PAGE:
It appears that a iPhone SIM can be removed and used to activate nearly any other GSM phone however. That means the iPhone knows how to verify that the SIM it uses was genuinely designed for the iPhone. That security mechanism is very different from typical phone vendor subsidy locks, which lock the phone, not the SIM.

A typical locked GSM phone will only work with one network provider, but will accept any SIM associated with that network. The iPhone is more than just locked to a network, it’s locked to a special AT&T SIM.

A Tougher Nut To Crack.
Other GSM phones can be unlocked by simply clearing the locking code from the phone’s baseband processor. In order to use the iPhone with other GSM networks, one would have to unlock the system image and defeat its unique security system.

Every time the iPhone gets updated, this would have to be redone, and the security mechanisms used on the iPhone would likely get more complex with each software update.

So far, it has only been local accounts on the iPhone that have been deciphered, which are relatively quite easy to find and don’t really provide any useful access to anything.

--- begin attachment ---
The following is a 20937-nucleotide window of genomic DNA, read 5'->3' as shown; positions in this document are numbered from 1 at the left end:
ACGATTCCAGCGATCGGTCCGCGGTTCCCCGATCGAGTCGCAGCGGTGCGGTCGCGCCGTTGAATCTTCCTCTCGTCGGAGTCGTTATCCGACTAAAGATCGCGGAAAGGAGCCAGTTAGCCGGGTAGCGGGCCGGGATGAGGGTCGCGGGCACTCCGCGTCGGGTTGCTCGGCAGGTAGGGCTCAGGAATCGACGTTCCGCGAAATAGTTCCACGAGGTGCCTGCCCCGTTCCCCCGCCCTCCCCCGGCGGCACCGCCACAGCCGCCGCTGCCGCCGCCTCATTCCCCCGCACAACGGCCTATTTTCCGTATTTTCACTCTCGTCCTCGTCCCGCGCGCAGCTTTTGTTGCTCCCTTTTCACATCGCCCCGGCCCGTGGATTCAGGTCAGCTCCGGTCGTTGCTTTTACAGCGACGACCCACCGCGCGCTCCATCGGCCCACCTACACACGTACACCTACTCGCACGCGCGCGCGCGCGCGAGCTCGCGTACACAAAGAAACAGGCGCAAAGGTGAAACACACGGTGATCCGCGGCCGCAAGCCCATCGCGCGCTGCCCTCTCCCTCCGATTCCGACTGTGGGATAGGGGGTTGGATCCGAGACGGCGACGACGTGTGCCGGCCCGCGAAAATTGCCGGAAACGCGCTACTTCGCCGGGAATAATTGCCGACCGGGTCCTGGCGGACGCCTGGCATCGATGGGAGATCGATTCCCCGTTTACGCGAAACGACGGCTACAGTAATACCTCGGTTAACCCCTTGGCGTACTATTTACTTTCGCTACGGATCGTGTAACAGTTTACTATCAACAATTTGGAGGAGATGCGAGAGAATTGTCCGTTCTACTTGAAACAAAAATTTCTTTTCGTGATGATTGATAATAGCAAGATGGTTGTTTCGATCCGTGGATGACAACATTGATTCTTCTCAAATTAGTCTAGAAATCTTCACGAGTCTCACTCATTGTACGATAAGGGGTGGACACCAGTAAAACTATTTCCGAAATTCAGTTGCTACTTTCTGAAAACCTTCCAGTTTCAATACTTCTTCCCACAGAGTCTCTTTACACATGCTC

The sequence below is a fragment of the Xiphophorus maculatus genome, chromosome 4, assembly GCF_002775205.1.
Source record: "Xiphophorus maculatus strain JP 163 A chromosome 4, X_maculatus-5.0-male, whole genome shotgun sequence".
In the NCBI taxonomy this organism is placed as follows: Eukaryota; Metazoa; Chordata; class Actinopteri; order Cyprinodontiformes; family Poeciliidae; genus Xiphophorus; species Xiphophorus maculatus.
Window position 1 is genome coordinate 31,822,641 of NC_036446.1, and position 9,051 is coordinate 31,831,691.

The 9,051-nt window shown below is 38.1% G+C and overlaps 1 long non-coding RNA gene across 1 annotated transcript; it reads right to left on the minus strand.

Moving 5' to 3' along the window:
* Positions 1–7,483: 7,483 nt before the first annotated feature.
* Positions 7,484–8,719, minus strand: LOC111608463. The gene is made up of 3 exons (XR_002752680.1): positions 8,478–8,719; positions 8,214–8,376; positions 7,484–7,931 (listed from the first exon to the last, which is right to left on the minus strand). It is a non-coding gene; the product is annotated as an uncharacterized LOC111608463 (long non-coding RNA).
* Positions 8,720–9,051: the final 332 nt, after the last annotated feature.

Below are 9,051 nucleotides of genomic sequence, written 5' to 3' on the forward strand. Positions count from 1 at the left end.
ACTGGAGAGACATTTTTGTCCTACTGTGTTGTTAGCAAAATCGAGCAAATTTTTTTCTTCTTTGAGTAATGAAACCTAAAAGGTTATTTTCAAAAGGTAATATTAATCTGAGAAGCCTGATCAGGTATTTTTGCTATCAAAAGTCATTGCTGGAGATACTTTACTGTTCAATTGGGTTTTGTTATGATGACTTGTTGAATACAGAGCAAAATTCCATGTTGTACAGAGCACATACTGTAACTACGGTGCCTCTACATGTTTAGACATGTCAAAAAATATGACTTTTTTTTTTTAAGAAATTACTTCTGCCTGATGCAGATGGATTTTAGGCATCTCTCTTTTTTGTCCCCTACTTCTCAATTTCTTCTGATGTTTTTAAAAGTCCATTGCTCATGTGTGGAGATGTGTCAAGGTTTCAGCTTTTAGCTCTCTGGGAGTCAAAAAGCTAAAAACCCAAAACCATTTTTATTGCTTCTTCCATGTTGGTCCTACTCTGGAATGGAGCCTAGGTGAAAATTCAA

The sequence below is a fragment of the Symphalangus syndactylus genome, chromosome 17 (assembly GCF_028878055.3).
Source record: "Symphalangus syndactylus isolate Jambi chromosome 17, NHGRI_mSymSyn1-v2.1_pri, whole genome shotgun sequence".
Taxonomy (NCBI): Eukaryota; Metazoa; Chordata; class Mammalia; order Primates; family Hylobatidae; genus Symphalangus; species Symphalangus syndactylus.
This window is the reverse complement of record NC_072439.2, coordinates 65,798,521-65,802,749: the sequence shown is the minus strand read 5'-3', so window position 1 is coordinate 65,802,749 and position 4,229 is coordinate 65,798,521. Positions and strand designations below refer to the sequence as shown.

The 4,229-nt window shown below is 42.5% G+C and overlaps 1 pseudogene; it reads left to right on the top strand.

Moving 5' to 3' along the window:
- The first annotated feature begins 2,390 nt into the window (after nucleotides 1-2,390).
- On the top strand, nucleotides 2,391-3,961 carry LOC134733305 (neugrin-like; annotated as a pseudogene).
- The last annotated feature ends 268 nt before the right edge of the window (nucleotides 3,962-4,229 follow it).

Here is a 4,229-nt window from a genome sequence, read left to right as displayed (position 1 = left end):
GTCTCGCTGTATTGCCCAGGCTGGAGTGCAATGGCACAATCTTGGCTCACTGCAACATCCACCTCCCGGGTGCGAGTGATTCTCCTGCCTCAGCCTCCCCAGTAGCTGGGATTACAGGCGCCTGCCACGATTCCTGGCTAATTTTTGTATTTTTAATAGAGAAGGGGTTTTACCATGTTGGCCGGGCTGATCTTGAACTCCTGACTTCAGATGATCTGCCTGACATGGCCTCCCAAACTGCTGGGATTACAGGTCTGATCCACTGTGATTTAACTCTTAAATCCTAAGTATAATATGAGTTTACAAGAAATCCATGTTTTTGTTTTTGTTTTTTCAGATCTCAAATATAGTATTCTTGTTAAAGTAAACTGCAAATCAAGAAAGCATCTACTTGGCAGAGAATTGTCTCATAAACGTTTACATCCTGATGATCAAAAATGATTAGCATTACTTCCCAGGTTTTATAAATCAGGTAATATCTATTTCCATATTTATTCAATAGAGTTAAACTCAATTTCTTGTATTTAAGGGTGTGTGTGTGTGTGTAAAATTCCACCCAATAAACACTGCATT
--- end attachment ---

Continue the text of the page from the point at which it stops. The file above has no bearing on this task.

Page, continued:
Other Carrier and Regional Compatibility Barriers.
No matter what level of unlocking is ever accomplished on the iPhone, it will simply never work on Sprint or Verizon’s CDMA2000 network, because it lacks the radio hardware to do so. Since Apple has signed an exclusive contract with AT&T until 2012, this situation won’t change in upcoming models of the iPhone either.

Future models of the iPhone will be needed for international markets. Because 3G service is widely available in Europe and Japan, it appears that a 3G iPhone would be needed to compete in those markets. That doesn’t mean that those 3G iPhones will work in the US however.

The following article looks at what’s involved in delivering the iPhone in other markets and how Apple will need to change its strategy to target the more sophisticated networks available outside the US.

What do you think? I really like to hear from readers. Comment in the Forum or email me with your ideas.

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2 comments

1 roger168888 { 01.25.08 at 10:55 pm }

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2 iEthno » Blog Archive » STEEE-rike One! { 10.12.08 at 8:34 pm }

[...] Apple Store and was immediately thrown a curve ball. To transfer over my cell number with AT&T, the only legal U.S. provider of phone service to the iPhone, I needed to have my current cell phone info. Since I didn’t always keep a copy of my cell [...]